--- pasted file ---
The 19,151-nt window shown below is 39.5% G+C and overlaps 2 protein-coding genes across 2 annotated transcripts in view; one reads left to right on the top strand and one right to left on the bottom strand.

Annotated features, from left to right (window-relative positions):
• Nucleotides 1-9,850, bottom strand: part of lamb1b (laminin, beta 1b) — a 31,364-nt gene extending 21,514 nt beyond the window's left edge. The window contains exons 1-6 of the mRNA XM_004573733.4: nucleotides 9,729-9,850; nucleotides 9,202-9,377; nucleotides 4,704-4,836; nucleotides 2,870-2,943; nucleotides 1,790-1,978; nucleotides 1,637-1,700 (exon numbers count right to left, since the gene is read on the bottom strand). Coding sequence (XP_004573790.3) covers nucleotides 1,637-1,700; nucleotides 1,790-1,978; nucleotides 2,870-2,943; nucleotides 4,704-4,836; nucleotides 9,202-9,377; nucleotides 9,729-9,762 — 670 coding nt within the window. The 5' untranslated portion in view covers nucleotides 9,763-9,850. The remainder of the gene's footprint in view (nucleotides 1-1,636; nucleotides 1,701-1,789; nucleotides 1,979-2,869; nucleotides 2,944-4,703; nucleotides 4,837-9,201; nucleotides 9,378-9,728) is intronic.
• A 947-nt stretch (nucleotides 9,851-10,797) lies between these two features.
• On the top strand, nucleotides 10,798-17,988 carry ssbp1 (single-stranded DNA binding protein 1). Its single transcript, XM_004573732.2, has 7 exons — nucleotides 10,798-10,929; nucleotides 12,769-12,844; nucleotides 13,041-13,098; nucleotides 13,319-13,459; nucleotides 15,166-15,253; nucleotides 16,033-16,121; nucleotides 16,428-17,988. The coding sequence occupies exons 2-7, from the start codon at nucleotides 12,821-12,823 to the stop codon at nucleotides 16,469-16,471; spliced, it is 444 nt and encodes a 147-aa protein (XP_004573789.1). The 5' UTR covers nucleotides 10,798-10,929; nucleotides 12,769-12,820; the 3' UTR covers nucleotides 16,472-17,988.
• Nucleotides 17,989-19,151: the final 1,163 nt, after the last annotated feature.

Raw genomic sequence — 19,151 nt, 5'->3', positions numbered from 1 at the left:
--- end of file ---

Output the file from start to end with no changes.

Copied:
The 19,151-nt window shown below is 39.5% G+C and overlaps 2 protein-coding genes across 2 annotated transcripts in view; one reads left to right on the top strand and one right to left on the bottom strand.

Annotated features, from left to right (window-relative positions):
• Nucleotides 1-9,850, bottom strand: part of lamb1b (laminin, beta 1b) — a 31,364-nt gene extending 21,514 nt beyond the window's left edge. The window contains exons 1-6 of the mRNA XM_004573733.4: nucleotides 9,729-9,850; nucleotides 9,202-9,377; nucleotides 4,704-4,836; nucleotides 2,870-2,943; nucleotides 1,790-1,978; nucleotides 1,637-1,700 (exon numbers count right to left, since the gene is read on the bottom strand). Coding sequence (XP_004573790.3) covers nucleotides 1,637-1,700; nucleotides 1,790-1,978; nucleotides 2,870-2,943; nucleotides 4,704-4,836; nucleotides 9,202-9,377; nucleotides 9,729-9,762 — 670 coding nt within the window. The 5' untranslated portion in view covers nucleotides 9,763-9,850. The remainder of the gene's footprint in view (nucleotides 1-1,636; nucleotides 1,701-1,789; nucleotides 1,979-2,869; nucleotides 2,944-4,703; nucleotides 4,837-9,201; nucleotides 9,378-9,728) is intronic.
• A 947-nt stretch (nucleotides 9,851-10,797) lies between these two features.
• On the top strand, nucleotides 10,798-17,988 carry ssbp1 (single-stranded DNA binding protein 1). Its single transcript, XM_004573732.2, has 7 exons — nucleotides 10,798-10,929; nucleotides 12,769-12,844; nucleotides 13,041-13,098; nucleotides 13,319-13,459; nucleotides 15,166-15,253; nucleotides 16,033-16,121; nucleotides 16,428-17,988. The coding sequence occupies exons 2-7, from the start codon at nucleotides 12,821-12,823 to the stop codon at nucleotides 16,469-16,471; spliced, it is 444 nt and encodes a 147-aa protein (XP_004573789.1). The 5' UTR covers nucleotides 10,798-10,929; nucleotides 12,769-12,820; the 3' UTR covers nucleotides 16,472-17,988.
• Nucleotides 17,989-19,151: the final 1,163 nt, after the last annotated feature.

Raw genomic sequence — 19,151 nt, 5'->3', positions numbered from 1 at the left: